President Obama Calls on Young Voters; Turnout at Polls Expected to be Robust

VIDEO: President Obama, Michelle Obama, Bill Clinton, and John Boehner stump for votes.
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In a final attempt to call on the young voters that put him in the White House, President Obama went on the radio today to remind them "you can't shape your future if you don't participate."

The president's radio interview today on Ryan Seacrest's show -- taped yesterday -- proved Democrats weren't going down without a fight, even though they are expected to lose the congressional majority at the polls today.

"This is such a critical election, because we're living in a huge moment of change in this country," Obama told Seacrest." I am optimistic about this country because of young people. Because of their energy, because of their enthusiasm because of their ideas. But you know none of that will make a difference if they're not participating."

Obama's message also popped up for AOL users in a taped video message that greeted visitors this morning.

Voter turnout was reported to be higher than usual in all corners of the country. The Las Vegas Review-Journal quoted Nevada's secretary of state as predicting turnout between 60 and 65 percent statewide and the Oregon secretary of state said turnout there could be as high as 72 percent, local media reported.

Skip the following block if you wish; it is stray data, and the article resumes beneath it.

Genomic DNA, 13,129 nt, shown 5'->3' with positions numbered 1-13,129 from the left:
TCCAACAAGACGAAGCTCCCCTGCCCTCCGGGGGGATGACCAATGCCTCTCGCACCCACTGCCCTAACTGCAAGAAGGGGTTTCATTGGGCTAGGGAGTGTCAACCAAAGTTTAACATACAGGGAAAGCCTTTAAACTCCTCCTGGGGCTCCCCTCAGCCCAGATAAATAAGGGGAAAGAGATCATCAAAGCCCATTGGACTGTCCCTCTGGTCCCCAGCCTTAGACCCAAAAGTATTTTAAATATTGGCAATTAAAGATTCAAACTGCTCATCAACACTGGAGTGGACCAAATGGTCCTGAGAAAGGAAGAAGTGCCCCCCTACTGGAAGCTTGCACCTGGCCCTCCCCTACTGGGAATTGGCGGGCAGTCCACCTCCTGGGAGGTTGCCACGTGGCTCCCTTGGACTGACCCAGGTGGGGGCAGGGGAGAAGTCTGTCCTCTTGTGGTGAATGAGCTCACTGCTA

Democrats are hoping their eleventh-hour push will lessen the blow of what is widely expected to be a changing of the guard in Washington.

Marathon campaigner former President Bill Clinton stumped late into the night Monday, finishing in Florida after hitting five states in 24 hours.

"I think Florida is for everyone," he said in a state where Tea Party candidate Marco Rubio is leading former Gov. Charlie Crist in the race for U.S. Senate.

First Lady Michelle Obama hit up Las Vegas Monday before criss-crossing the country to Philadelphia to push for struggling Senate candidate Joe Sestak.

"Can we do this?" she bellowed to enthusiastic cheers.

Meanwhile, President Obama was forced to backtrack Monday after House Republican leader John Boehner blasted him for telling Latino voters they should punish their "enemies" for pushing immigration reform.

"Mr. President, that word isn't enemies," Boehner said, "they're patriots."

In a radio interview Monday, Obama conceded, "I probably should have used the word 'opponents' instead of enemies."

While Democrats campaign at a frenetic pace, Republican and Tea Party candidates remain confident that voters who pulled levers so enthusiastically for Obama two years ago will cast their vote for conservative candidates.

On Facebook, Sarah Palin declared today "our freedom day."

"Our revolution continues each election at the ballot box and tomorrow we will renew the spirit of the American Revolution once again," she wrote. "Let freedom ring!"

But the tide may be turning in Palin's home state of Alaska. Considered for weeks to be a lock for Republicans, Tea Party candidate Joe Miller appears to be losing steam and Republican Lisa Murkowski is a write-in candidate.

President Clinton has volunteered his help there in the last day or so, recording robo-calls for Democratic candidate Scott Adams.

The GOP needs to pick up 39 seats to regain a House majority and 10 to take power in the Senate. There are 435 seats at stake in the House and 37 in the Senate.

At least 108 House seats are vulnerable, including 68 seats that either lean Republican or are toss-ups, according to ABC News' race ratings. Republicans are poised to win at least four additional Senate seats, per ABC estimates.

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